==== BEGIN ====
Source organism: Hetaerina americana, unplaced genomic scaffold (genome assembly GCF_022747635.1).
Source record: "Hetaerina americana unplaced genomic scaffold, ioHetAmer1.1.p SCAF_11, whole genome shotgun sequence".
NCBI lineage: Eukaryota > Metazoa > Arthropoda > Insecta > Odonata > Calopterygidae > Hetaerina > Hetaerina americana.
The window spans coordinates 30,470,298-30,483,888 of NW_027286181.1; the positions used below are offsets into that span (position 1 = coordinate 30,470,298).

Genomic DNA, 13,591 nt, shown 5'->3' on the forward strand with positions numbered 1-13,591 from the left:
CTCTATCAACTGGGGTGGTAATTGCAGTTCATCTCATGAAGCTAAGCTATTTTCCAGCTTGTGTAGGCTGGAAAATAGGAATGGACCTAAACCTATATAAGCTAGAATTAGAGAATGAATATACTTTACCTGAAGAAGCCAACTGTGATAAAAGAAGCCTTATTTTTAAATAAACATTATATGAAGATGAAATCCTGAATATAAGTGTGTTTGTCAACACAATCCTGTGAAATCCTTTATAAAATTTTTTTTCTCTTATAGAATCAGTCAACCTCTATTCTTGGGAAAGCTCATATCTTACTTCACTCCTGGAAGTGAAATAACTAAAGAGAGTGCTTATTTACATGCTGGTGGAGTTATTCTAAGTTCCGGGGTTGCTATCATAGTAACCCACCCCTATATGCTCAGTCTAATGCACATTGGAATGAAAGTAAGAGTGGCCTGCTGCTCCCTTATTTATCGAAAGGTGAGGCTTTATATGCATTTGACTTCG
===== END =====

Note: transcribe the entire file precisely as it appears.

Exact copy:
Source organism: Hetaerina americana, unplaced genomic scaffold (genome assembly GCF_022747635.1).
Source record: "Hetaerina americana unplaced genomic scaffold, ioHetAmer1.1.p SCAF_11, whole genome shotgun sequence".
NCBI lineage: Eukaryota > Metazoa > Arthropoda > Insecta > Odonata > Calopterygidae > Hetaerina > Hetaerina americana.
The window spans coordinates 30,470,298-30,483,888 of NW_027286181.1; the positions used below are offsets into that span (position 1 = coordinate 30,470,298).

Genomic DNA, 13,591 nt, shown 5'->3' on the forward strand with positions numbered 1-13,591 from the left:
CTCTATCAACTGGGGTGGTAATTGCAGTTCATCTCATGAAGCTAAGCTATTTTCCAGCTTGTGTAGGCTGGAAAATAGGAATGGACCTAAACCTATATAAGCTAGAATTAGAGAATGAATATACTTTACCTGAAGAAGCCAACTGTGATAAAAGAAGCCTTATTTTTAAATAAACATTATATGAAGATGAAATCCTGAATATAAGTGTGTTTGTCAACACAATCCTGTGAAATCCTTTATAAAATTTTTTTTCTCTTATAGAATCAGTCAACCTCTATTCTTGGGAAAGCTCATATCTTACTTCACTCCTGGAAGTGAAATAACTAAAGAGAGTGCTTATTTACATGCTGGTGGAGTTATTCTAAGTTCCGGGGTTGCTATCATAGTAACCCACCCCTATATGCTCAGTCTAATGCACATTGGAATGAAAGTAAGAGTGGCCTGCTGCTCCCTTATTTATCGAAAGGTGAGGCTTTATATGCATTTGACTTCG